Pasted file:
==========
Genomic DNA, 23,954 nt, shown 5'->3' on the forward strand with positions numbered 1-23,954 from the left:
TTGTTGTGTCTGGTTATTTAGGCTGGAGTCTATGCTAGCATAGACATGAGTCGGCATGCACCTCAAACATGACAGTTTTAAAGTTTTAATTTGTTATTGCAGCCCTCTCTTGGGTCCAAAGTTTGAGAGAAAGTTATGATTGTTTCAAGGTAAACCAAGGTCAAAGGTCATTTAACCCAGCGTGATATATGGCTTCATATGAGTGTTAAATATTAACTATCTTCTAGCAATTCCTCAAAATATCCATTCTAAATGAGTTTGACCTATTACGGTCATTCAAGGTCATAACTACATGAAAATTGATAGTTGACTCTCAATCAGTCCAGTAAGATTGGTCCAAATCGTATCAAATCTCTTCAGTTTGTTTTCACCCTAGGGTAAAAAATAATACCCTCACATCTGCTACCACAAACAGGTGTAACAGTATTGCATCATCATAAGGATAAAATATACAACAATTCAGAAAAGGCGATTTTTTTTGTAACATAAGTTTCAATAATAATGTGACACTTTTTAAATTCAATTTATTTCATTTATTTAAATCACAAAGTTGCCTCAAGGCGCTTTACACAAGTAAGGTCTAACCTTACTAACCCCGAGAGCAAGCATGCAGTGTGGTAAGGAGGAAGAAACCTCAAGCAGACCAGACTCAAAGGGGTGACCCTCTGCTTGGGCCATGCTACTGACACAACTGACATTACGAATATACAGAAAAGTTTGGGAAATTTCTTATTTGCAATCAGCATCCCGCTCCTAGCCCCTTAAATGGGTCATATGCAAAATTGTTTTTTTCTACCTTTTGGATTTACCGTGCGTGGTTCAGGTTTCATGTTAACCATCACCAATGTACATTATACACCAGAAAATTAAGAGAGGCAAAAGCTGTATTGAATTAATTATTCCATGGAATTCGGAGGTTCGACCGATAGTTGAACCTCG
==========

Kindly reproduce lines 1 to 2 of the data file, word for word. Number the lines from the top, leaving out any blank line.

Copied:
Genomic DNA, 23,954 nt, shown 5'->3' on the forward strand with positions numbered 1-23,954 from the left:
TTGTTGTGTCTGGTTATTTAGGCTGGAGTCTATGCTAGCATAGACATGAGTCGGCATGCACCTCAAACATGACAGTTTTAAAGTTTTAATTTGTTATTGCAGCCCTCTCTTGGGTCCAAAGTTTGAGAGAAAGTTATGATTGTTTCAAGGTAAACCAAGGTCAAAGGTCATTTAACCCAGCGTGATATATGGCTTCATATGAGTGTTAAATATTAACTATCTTCTAGCAATTCCTCAAAATATCCATTCTAAATGAGTTTGACCTATTACGGTCATTCAAGGTCATAACTACATGAAAATTGATAGTTGACTCTCAATCAGTCCAGTAAGATTGGTCCAAATCGTATCAAATCTCTTCAGTTTGTTTTCACCCTAGGGTAAAAAATAATACCCTCACATCTGCTACCACAAACAGGTGTAACAGTATTGCATCATCATAAGGATAAAATATACAACAATTCAGAAAAGGCGATTTTTTTTGTAACATAAGTTTCAATAATAATGTGACACTTTTTAAATTCAATTTATTTCATTTATTTAAATCACAAAGTTGCCTCAAGGCGCTTTACACAAGTAAGGTCTAACCTTACTAACCCCGAGAGCAAGCATGCAGTGTGGTAAGGAGGAAGAAACCTCAAGCAGACCAGACTCAAAGGGGTGACCCTCTGCTTGGGCCATGCTACTGACACAACTGACATTACGAATATACAGAAAAGTTTGGGAAATTTCTTATTTGCAATCAGCATCCCGCTCCTAGCCCCTTAAATGGGTCATATGCAAAATTGTTTTTTTCTACCTTTTGGATTTACCGTGCGTGGTTCAGGTTTCATGTTAACCATCACCAATGTACATTATACACCAGAAAATTAAGAGAGGCAAAAGCTGTATTGAATTAATTATTCCATGGAATTCGGAGGTTCGACCGATAGTTGAACCTCG